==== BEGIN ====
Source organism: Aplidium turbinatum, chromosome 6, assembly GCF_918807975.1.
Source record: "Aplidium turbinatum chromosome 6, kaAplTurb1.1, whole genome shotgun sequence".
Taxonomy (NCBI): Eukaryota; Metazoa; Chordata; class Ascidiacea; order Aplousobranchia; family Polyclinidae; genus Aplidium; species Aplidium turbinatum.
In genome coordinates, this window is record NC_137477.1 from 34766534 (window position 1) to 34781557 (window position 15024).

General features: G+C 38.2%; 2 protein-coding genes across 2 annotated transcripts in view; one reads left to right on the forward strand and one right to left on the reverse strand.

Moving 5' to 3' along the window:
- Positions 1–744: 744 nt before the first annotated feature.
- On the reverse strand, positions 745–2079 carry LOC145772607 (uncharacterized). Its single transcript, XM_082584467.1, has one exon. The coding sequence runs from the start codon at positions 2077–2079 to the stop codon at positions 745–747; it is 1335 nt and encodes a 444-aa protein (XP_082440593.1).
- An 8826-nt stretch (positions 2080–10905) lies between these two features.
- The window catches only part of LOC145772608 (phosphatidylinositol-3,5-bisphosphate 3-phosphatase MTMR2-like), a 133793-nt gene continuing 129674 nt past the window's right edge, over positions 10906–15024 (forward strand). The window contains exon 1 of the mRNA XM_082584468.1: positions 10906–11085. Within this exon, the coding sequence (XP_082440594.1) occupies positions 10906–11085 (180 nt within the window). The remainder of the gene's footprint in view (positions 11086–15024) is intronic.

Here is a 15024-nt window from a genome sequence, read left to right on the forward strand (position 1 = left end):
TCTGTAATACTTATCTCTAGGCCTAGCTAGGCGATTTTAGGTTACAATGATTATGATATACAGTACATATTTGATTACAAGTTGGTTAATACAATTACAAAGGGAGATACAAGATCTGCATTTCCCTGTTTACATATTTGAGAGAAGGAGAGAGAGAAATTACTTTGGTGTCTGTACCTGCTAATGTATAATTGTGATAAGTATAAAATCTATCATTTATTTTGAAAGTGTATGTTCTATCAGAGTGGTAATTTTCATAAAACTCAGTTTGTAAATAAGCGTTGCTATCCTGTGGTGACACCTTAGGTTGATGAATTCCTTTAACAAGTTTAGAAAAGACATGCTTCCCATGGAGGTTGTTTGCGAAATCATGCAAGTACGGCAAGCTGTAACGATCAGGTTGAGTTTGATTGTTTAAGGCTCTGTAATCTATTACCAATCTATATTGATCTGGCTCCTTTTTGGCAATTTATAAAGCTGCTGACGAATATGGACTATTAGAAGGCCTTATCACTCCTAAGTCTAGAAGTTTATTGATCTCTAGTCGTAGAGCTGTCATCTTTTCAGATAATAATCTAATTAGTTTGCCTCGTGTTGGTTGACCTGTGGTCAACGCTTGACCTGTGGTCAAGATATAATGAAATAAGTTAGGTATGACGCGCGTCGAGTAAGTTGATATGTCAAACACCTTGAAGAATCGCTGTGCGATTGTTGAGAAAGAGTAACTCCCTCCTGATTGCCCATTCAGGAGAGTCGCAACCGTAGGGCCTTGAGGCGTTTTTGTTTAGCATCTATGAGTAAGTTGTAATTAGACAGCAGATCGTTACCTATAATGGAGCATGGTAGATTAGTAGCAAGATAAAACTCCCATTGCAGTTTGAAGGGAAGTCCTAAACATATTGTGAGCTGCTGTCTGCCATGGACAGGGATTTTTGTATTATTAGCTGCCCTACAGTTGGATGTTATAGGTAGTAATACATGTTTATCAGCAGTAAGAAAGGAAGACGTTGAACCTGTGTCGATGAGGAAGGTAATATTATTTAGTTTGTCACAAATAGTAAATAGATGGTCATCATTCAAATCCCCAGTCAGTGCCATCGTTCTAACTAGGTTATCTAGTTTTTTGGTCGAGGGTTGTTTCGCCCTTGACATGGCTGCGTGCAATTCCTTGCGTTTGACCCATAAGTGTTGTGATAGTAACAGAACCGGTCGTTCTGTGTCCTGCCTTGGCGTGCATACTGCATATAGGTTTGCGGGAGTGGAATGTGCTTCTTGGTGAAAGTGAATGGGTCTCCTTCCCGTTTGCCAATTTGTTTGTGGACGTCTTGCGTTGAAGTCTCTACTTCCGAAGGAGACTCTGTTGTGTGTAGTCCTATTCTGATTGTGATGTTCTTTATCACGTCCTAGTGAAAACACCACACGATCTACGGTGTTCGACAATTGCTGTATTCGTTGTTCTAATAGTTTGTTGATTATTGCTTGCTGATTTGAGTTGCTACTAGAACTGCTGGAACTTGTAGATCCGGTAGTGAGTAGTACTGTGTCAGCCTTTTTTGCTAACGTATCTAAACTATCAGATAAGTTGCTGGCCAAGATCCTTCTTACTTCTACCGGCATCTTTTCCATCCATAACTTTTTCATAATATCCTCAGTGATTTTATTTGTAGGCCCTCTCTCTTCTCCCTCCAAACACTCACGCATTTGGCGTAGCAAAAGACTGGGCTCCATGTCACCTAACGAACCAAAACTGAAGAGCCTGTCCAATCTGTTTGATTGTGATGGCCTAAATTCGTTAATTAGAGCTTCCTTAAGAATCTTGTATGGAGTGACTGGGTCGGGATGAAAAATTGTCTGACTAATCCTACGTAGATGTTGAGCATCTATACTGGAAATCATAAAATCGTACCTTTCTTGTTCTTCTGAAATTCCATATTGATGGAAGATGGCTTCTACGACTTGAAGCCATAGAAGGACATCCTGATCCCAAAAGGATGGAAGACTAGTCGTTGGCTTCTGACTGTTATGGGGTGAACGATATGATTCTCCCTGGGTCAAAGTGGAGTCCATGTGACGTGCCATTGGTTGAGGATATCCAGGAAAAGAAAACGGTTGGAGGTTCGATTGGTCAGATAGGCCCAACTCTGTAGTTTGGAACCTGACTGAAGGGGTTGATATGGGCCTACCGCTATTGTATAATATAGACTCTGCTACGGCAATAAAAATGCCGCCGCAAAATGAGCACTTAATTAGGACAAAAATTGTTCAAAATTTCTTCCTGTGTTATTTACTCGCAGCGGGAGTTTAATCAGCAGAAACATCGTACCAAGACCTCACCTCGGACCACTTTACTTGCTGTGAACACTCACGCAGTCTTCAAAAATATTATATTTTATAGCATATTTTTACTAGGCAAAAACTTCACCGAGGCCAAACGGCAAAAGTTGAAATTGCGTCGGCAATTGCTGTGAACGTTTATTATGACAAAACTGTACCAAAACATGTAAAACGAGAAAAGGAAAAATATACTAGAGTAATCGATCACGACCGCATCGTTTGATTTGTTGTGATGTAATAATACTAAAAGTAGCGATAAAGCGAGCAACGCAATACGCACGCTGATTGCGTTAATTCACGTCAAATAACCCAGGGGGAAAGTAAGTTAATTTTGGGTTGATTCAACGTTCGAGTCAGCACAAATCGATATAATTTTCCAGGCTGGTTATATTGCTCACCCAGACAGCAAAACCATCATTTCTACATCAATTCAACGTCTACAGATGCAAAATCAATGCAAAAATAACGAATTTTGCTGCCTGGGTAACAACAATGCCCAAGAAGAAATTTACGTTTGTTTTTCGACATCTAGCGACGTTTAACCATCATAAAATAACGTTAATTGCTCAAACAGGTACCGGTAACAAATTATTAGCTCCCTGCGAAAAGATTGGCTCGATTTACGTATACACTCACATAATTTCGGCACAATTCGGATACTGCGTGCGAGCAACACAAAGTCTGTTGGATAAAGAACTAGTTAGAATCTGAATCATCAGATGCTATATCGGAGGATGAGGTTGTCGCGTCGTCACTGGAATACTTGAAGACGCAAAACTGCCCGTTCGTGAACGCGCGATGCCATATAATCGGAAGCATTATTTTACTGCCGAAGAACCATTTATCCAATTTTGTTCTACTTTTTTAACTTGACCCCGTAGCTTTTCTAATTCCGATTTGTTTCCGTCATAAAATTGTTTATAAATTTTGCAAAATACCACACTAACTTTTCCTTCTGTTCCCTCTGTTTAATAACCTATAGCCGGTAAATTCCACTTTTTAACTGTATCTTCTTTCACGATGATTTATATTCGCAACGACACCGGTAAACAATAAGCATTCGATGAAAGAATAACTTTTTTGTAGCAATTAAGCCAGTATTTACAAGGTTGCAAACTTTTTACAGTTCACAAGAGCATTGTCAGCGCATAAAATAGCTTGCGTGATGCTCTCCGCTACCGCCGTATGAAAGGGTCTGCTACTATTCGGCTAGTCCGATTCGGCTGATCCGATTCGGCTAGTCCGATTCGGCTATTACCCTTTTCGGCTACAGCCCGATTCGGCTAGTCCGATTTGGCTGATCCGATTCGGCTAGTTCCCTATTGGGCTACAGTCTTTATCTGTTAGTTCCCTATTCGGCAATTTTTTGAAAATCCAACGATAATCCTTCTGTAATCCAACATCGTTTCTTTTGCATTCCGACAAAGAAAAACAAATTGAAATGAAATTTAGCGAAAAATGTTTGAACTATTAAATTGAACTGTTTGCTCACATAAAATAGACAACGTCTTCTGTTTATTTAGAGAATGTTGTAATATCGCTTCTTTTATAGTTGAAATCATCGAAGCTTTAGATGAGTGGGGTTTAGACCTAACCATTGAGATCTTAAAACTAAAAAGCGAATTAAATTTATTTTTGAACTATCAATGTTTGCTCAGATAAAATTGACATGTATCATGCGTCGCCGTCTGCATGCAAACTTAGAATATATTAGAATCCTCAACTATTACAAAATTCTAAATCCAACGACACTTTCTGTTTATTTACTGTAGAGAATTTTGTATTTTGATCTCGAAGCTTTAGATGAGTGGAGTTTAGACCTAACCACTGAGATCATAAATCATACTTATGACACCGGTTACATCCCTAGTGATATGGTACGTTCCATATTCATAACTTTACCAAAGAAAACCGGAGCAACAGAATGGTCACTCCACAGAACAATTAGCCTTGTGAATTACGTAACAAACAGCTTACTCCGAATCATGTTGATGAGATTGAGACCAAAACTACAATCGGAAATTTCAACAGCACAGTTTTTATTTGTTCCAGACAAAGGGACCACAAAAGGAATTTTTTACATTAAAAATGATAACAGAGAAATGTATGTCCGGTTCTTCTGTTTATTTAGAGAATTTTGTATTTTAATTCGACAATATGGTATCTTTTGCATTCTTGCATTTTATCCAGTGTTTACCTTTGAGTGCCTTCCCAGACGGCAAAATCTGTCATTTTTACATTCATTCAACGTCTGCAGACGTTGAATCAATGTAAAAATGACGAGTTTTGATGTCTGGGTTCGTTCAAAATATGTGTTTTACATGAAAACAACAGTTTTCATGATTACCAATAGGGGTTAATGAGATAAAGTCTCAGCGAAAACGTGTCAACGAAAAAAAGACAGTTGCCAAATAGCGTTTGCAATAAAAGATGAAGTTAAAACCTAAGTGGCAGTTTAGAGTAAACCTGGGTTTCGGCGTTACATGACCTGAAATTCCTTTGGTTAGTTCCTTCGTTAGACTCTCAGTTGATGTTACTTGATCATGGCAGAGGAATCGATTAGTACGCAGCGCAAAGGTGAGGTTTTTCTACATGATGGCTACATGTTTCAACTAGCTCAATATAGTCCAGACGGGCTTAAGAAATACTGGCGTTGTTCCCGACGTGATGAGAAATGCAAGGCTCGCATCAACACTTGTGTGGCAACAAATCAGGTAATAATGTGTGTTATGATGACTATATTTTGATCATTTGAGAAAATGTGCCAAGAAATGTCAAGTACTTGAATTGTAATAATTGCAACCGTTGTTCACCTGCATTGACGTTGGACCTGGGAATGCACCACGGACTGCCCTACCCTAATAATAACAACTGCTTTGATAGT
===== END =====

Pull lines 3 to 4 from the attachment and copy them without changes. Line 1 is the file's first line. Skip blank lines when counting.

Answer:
Taxonomy (NCBI): Eukaryota; Metazoa; Chordata; class Ascidiacea; order Aplousobranchia; family Polyclinidae; genus Aplidium; species Aplidium turbinatum.
In genome coordinates, this window is record NC_137477.1 from 34766534 (window position 1) to 34781557 (window position 15024).